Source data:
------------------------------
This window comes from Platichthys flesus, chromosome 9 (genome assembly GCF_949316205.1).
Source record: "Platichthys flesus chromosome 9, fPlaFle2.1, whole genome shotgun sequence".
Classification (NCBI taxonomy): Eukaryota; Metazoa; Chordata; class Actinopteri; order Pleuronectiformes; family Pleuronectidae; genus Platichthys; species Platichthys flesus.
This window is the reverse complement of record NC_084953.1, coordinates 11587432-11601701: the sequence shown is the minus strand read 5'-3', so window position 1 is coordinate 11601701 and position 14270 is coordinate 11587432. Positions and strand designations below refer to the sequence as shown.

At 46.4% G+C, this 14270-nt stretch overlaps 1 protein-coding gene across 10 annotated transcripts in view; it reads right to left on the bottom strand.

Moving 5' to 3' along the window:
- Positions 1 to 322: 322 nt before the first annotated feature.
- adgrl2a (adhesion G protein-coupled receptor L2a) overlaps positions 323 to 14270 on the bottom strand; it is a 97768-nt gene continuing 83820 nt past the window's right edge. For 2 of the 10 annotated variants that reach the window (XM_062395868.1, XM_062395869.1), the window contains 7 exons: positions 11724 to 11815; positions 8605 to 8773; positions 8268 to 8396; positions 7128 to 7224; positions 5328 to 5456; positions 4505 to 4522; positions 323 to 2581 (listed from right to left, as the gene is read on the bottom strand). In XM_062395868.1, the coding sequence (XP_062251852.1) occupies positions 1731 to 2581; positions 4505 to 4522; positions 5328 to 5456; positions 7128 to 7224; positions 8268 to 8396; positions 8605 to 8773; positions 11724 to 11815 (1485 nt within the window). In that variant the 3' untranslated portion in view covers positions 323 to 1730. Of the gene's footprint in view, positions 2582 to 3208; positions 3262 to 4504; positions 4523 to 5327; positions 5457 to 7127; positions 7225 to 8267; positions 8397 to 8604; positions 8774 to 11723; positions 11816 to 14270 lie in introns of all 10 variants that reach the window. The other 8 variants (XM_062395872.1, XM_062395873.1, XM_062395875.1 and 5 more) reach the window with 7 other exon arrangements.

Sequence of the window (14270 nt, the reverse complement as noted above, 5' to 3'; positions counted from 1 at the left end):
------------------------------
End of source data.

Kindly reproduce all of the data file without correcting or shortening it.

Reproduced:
This window comes from Platichthys flesus, chromosome 9 (genome assembly GCF_949316205.1).
Source record: "Platichthys flesus chromosome 9, fPlaFle2.1, whole genome shotgun sequence".
Classification (NCBI taxonomy): Eukaryota; Metazoa; Chordata; class Actinopteri; order Pleuronectiformes; family Pleuronectidae; genus Platichthys; species Platichthys flesus.
This window is the reverse complement of record NC_084953.1, coordinates 11587432-11601701: the sequence shown is the minus strand read 5'-3', so window position 1 is coordinate 11601701 and position 14270 is coordinate 11587432. Positions and strand designations below refer to the sequence as shown.

At 46.4% G+C, this 14270-nt stretch overlaps 1 protein-coding gene across 10 annotated transcripts in view; it reads right to left on the bottom strand.

Moving 5' to 3' along the window:
- Positions 1 to 322: 322 nt before the first annotated feature.
- adgrl2a (adhesion G protein-coupled receptor L2a) overlaps positions 323 to 14270 on the bottom strand; it is a 97768-nt gene continuing 83820 nt past the window's right edge. For 2 of the 10 annotated variants that reach the window (XM_062395868.1, XM_062395869.1), the window contains 7 exons: positions 11724 to 11815; positions 8605 to 8773; positions 8268 to 8396; positions 7128 to 7224; positions 5328 to 5456; positions 4505 to 4522; positions 323 to 2581 (listed from right to left, as the gene is read on the bottom strand). In XM_062395868.1, the coding sequence (XP_062251852.1) occupies positions 1731 to 2581; positions 4505 to 4522; positions 5328 to 5456; positions 7128 to 7224; positions 8268 to 8396; positions 8605 to 8773; positions 11724 to 11815 (1485 nt within the window). In that variant the 3' untranslated portion in view covers positions 323 to 1730. Of the gene's footprint in view, positions 2582 to 3208; positions 3262 to 4504; positions 4523 to 5327; positions 5457 to 7127; positions 7225 to 8267; positions 8397 to 8604; positions 8774 to 11723; positions 11816 to 14270 lie in introns of all 10 variants that reach the window. The other 8 variants (XM_062395872.1, XM_062395873.1, XM_062395875.1 and 5 more) reach the window with 7 other exon arrangements.

Sequence of the window (14270 nt, the reverse complement as noted above, 5' to 3'; positions counted from 1 at the left end):